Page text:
Archive for brian de palma

DUNGEON DIRECTOR PROJECT: My 50 Favourite Directors #45 – #41

Posted in movies with tags , , , , , on July 8, 2012 by goregirl

An American director, an Italian director, a British director and two German directors go into a bar…

My 50 favourite directors #45 – #41

*NOTE: I did not include any made for TV movies in the numbers I used for each director’s full-length feature films.*

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#45. Brian De Palma

What I’ve Seen: Sisters (1973), Phantom of the Paradise (1974), Obsession (1976), Carrie (1976), The Fury (1978), Dressed to Kill (1980), Blow Out (1981), Scarface (1983), Body Double (1984), Wise Guys (1986), The Untouchables (1987), Casualties of War (1989), The Bonfire of the Vanities (1990), Raising Cain (1992), Carlito’s Way (1993), Mission: Impossible (1996), Snake Eyes (1998), Mission to Mars (2000), The Black Dahlia (2006)

Brian De Palma is the first American director to make the list. I’ve seen 19 of De Palma’s 28 full length feature films. I must admit, I’ve been pretty disappointed in De Palma’s last few films, although I have not yet seen Redacted. While De Palma doesn’t always get it right, when he does it definitely leaves an impression. Sisters and Carrie feature two of my very favourite female killers and Carrie has long sat on my list of top 100 horror films of all-time. De Palma has covered a variety of genres but I must admit it is his horror titles I most covet. Although Blow Out, Scarface, Body Double and The Untouchables also rather kick some ass. De Palma includes all manner of little flourishes like split screens and mirrors throughout his films; viewers seem to have mixed feelings about this practice, I think it works more often than not. A talented director who has contributed some of film’s most intriguing characters. Strong stories, great performances and a style all his own; Brian De Palma has left an indelible mark on movie making and my black heart.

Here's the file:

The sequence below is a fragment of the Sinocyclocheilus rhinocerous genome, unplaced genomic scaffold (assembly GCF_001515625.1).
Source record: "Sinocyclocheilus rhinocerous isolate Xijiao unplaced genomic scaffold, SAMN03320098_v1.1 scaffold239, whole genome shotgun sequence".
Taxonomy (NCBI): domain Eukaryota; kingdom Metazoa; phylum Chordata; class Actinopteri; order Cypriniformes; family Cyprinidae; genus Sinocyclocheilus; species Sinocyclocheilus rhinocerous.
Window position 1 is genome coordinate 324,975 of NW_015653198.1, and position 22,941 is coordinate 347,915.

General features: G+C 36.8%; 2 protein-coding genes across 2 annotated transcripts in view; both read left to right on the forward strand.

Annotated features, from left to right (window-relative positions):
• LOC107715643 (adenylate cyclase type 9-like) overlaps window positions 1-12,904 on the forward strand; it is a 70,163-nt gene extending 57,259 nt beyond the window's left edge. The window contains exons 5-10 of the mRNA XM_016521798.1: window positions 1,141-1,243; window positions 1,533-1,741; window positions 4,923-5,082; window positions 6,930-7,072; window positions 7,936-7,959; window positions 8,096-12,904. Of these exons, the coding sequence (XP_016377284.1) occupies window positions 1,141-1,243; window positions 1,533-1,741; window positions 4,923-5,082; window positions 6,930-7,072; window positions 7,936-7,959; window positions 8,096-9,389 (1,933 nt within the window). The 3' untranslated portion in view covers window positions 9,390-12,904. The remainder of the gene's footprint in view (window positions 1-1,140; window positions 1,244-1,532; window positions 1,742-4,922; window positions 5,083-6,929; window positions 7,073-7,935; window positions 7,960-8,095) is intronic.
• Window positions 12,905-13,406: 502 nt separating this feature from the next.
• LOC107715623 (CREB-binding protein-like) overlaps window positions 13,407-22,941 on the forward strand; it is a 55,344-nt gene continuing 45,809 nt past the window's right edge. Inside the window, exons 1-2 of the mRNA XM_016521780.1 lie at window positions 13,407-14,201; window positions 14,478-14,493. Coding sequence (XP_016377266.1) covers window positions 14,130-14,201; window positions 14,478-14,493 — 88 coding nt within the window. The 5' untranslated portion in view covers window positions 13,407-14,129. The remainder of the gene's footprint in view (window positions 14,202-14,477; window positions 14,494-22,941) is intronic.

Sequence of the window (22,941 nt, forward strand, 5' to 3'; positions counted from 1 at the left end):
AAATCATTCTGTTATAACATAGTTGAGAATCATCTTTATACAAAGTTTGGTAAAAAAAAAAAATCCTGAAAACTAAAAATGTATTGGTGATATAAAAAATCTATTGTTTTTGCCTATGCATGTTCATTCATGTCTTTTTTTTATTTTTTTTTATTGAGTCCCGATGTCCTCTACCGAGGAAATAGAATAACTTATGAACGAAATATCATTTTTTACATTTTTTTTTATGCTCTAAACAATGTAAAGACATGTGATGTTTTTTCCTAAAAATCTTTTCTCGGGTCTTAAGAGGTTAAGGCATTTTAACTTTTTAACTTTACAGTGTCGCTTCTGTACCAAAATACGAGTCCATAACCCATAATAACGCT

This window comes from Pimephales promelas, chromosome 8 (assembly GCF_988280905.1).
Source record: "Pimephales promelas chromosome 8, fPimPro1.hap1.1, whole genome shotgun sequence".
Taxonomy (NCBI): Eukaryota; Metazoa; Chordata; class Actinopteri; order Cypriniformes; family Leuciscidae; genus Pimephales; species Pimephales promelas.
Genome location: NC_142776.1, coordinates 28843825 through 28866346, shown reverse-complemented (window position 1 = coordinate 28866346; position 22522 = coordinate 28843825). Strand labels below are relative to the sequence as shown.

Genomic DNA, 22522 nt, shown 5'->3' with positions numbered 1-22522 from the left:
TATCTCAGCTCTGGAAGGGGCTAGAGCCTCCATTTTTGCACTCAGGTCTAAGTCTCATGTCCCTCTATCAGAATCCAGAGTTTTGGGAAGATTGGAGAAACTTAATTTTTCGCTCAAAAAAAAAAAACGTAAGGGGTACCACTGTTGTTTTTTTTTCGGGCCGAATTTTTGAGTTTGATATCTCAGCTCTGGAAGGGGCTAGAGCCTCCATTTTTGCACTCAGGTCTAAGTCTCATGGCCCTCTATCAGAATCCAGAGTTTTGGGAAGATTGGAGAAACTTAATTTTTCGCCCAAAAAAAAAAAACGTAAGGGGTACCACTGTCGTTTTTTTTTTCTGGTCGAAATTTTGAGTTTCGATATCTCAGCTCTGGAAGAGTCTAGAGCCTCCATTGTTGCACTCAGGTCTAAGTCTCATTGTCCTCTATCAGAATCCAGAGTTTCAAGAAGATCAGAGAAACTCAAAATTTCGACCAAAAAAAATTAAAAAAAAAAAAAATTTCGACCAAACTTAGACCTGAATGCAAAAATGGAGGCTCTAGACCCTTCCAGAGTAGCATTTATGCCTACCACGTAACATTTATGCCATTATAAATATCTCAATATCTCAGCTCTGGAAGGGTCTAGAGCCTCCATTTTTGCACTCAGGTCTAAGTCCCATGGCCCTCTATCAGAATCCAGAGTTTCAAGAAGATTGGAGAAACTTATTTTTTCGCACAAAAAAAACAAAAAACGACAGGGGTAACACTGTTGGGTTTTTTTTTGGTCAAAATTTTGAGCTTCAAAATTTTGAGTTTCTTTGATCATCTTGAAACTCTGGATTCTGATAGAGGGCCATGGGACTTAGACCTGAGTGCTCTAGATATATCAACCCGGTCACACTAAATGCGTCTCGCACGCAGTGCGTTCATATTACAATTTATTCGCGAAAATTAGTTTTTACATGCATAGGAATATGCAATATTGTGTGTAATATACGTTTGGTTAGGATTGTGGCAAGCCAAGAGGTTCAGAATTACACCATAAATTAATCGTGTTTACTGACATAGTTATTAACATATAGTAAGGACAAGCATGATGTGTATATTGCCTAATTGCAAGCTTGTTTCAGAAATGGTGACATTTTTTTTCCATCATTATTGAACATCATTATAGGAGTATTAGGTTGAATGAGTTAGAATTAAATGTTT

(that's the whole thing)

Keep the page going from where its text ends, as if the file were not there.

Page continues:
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#44. F.W. Murnau

What I’ve Seen: Nosferatu (1922), Phantom (1922), The Last Laugh (1924), Faust: A German Folk Legend (1926), Sunrise (1927)

German director F.W. Murnau directed 20 films of which I have seen a slim 5; nonetheless 4 of the 5 films were so bloody impressive they qualified Murnau for this list. Nosferatu completely envelopes me after multiple watches. I also gave The Last Laugh and Sunrise perfect scores and gave Faust: A German Folk Legend a 4.5/5! I am still being schooled on silent films but I have scratched multiple titles off the ‘to see’ list since starting this blog. There are plenty of films that could benefit from no speaking! Murnau’s films however benefit from many things. In a silent film visuals are particularly important and Murnau’s are extremely impressive. Intriguing stories and fascinating characters laid out on Murnau’s perfect palette. Yep, this dude has blown my mind. Sadly Murnau died March 11, 1931 at the young age of 42.

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#43. Federico Fellini

What I’ve Seen: La strada (1954), Nights of Cabiria (1957), La Dolce Vita (1960), 8½ (1963), Fellini – Satyricon (1969), Amarcord (1973)